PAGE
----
Colella, now 27, gave an exclusive interview to ACI Prensa, CNA's Spanish language sister agency, on the occasion of the pre-release of the film “El Misterio del Padre Pío” (The Mystery of Padre Pio) in Madrid.
The documentary is directed by writer and filmmaker José María Zavala and includes Colella's testimony.
“I wasn't feeling well,” he recalled. “I told my mother that I didn't want to go to school, but she made me go because at that time I didn't like school. That same night, when my mother came to say goodnight, I didn't recognize her, and so they immediately took me to the hospital.”
On Jan. 20, 2000, Colella was diagnosed with acute fulminant meningitis, caused by bacteria. The disease had affected his kidneys, his respiratory system and blood clotting. He was immediately admitted to the hospital founded by Padre Pio, the “Casa Sollievo della Sofferenza” (Home for the Relief of Suffering), located in San Giovanni Rotondo where the saint's monastery is.
The following day, Colella went into a coma. His health deteriorated drastically, and doctors considered him a lost cause, thinking he would die within a few hours.
While Colella was in this critical condition, his mother Maria Lucia went to pray over the tomb of Padre Pio to ask for her son's healing.
“During the coma,” Colella recounted, “I saw Padre Pio in a dream on my right and three angels on the left. One with golden wings and a white tunic and the two others with white wings and a red tunic. Padre Pio, on my right, told me not to worry because I would soon be cured. In fact, my cure was like the resurrection of Lazarus.”
And that's exactly what happened. The doctors considered Colella to be clinically dead, but he came back to life.
The young man is grateful to Padre Pio for his intercession. He said he considers the saint to be like a grandfather in whom he can confide.
“I have always thought that I have received an enormous grace for which I must be thankful. When I talk to someone who doesn't believe, I tell him 'I'm here. For science it's inexplicable, but there is another explanation that we can't understand'.”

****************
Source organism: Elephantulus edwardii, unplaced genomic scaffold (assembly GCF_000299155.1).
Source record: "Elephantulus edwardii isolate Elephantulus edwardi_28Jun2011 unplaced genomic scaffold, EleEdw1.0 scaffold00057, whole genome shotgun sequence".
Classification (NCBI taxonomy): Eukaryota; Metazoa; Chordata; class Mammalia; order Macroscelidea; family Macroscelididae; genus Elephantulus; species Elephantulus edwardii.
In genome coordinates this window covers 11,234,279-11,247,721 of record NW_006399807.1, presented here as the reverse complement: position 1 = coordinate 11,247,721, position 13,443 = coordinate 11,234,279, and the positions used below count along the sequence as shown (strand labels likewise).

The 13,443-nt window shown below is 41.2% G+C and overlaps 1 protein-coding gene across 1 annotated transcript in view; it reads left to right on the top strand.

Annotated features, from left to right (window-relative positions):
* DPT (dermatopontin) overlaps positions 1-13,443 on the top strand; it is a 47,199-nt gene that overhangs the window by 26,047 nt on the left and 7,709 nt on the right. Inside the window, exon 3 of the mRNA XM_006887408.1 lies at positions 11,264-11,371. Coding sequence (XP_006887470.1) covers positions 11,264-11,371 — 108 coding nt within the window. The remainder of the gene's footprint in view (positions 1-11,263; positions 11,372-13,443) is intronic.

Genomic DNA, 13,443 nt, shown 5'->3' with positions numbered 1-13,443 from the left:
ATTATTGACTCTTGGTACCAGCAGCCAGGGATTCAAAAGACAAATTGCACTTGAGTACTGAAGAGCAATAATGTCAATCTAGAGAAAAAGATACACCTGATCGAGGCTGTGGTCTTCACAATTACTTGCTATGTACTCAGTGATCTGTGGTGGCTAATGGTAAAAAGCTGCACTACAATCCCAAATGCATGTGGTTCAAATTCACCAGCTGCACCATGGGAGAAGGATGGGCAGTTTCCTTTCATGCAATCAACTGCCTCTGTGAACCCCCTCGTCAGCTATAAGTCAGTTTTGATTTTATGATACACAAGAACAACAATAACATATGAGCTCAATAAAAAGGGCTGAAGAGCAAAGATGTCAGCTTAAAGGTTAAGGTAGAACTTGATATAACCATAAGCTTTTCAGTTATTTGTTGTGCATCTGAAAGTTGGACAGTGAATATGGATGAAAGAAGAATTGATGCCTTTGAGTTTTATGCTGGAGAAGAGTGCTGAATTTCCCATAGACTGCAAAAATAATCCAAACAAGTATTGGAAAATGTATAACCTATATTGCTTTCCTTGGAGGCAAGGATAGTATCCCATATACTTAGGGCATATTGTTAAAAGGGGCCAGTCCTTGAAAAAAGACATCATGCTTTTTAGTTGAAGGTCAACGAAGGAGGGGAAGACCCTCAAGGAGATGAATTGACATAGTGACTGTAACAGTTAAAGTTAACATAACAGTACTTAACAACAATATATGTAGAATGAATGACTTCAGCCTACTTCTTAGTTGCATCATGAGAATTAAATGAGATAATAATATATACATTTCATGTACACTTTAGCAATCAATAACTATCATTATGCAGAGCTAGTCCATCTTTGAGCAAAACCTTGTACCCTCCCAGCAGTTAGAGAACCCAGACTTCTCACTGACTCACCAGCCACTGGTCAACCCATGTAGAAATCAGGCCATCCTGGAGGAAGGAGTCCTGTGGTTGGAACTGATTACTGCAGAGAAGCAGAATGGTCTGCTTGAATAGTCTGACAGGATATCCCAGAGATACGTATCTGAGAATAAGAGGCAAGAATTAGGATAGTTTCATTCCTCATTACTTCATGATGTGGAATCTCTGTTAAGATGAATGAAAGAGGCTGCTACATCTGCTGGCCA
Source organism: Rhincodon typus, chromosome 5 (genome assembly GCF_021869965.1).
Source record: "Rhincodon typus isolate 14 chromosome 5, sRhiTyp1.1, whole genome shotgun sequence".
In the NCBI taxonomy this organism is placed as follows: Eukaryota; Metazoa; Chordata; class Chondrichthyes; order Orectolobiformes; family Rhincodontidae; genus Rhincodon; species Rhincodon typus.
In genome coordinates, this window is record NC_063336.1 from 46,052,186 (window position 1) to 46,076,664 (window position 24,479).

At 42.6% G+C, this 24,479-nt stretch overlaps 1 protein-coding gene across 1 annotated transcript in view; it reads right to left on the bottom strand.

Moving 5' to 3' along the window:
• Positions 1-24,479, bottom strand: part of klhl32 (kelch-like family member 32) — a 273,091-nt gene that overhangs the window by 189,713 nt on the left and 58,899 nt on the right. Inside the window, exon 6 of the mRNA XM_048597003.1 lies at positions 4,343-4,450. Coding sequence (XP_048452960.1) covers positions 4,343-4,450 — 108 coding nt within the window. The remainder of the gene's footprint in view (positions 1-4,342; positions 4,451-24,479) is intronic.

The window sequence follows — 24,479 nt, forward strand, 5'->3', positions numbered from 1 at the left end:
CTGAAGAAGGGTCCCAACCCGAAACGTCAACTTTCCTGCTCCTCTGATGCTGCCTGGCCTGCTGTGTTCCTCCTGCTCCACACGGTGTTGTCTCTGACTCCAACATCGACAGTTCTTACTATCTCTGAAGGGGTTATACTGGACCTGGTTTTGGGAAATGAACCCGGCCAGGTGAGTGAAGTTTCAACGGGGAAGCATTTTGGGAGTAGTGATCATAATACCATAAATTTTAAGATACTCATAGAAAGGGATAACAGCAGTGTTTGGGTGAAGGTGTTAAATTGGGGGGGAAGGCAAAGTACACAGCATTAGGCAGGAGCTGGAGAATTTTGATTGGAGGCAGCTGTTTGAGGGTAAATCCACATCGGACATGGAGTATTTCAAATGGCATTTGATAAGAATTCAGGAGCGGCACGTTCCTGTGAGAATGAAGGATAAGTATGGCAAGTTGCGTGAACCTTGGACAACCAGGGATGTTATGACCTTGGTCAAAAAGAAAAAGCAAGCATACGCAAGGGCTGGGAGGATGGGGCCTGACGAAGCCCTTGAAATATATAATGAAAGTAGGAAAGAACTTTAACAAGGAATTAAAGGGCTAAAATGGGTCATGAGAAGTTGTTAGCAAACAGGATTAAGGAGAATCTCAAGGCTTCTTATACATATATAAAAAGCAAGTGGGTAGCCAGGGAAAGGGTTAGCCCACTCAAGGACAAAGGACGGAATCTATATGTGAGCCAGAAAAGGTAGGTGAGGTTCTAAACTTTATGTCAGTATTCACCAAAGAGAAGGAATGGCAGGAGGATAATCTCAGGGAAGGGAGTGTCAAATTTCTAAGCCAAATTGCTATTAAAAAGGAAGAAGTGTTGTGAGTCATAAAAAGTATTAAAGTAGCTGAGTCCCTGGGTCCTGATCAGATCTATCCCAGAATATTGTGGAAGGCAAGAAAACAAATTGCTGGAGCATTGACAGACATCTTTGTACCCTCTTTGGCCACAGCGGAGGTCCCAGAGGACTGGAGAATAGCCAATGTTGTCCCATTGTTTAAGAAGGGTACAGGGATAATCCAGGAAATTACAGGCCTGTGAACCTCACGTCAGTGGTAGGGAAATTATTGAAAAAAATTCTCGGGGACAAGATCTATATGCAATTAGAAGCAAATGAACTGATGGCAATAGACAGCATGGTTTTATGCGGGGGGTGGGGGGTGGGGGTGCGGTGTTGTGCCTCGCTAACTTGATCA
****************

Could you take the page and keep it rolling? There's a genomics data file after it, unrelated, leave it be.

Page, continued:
This article was originally published by our sister agency, ACI Prensa. It has been translated and adapted by CNA.
Canberra, Australia, Nov 19, 2018 / 05:01 pm (CNA).- After being slammed for his religion and told he would never understand abortion because it is a women’s issue, Australian senator Barry O’Sullivan declared himself a woman before parliament last week so that he could speak about abortion issues.
“I’m going to declare my gender today, as I can, to be a woman, and then you’ll no longer be able to attack me,” O’Sullivan told fellow representatives at parliament Nov. 14.
The declaration was part of longer and heated remarks given by the senator, who said he was tired of the “vomit” and “vitriol” he received from far-right colleagues whenever he tried to raise “issues around strong values.”
Earlier that week, O’Sullivan, a Catholic, had motioned for pro-choice protesters to be banned from the annual pro-life Day of the Unborn Child events. This prompted Larissa Waters of the Australian Greens party to say that O’Sullivan would never understand abortion as a women’s issue.
"Senator O'Sullivan needs to get his hands and his rosaries off my ovaries and those of the 10,000 Queensland women who have an abortion each year," Waters said, according to the Australian Associated Press.
She later complied with a request to withdraw her comment on the grounds that it attacked O’Sullivan’s religion.
“You cannot say the word abortion without being attacked..” O’Sullivan said in his remarks Nov. 14.
“These people come and attack me for my religion...using words like ‘rosary beads’, because I had the audacity to raise issues around late-term abortions, where babies who are only minutes away from getting a smack on the ass and a name, are being aborted under the policies of the Australian Greens,” he said.
“So I will not stand silent, I will not stand mute while these people try to continue to marginalize policies and ideas that we want to continue to discuss for this nation,” he continued.
O’Sullivan said that he believes many of the “values” issues he raises, including pro-life positions, reflect the values of an “ever-increasingly silent majority” of Australians, who are afraid to speak up for fear of being attacked for their beliefs.
“I’ve moved sensible motions here, reflecting the views of many people in our society, only to have formality denied,” he said, just before declaring his gender to be a woman.
“It is dispicable the behaviour of these people, for them to come in here with the freedom that they do, and that vomit, that vitriol that comes out of their mouths, it needs to be called out,” he added.
The senator’s gender-swap declaration sparked comments mostly of ridicule and disdain on social media. It also launched an extensive debate on Wikipedia about whether to change the pronouns on O’Sullivan's page from “he/him” to “she/her.”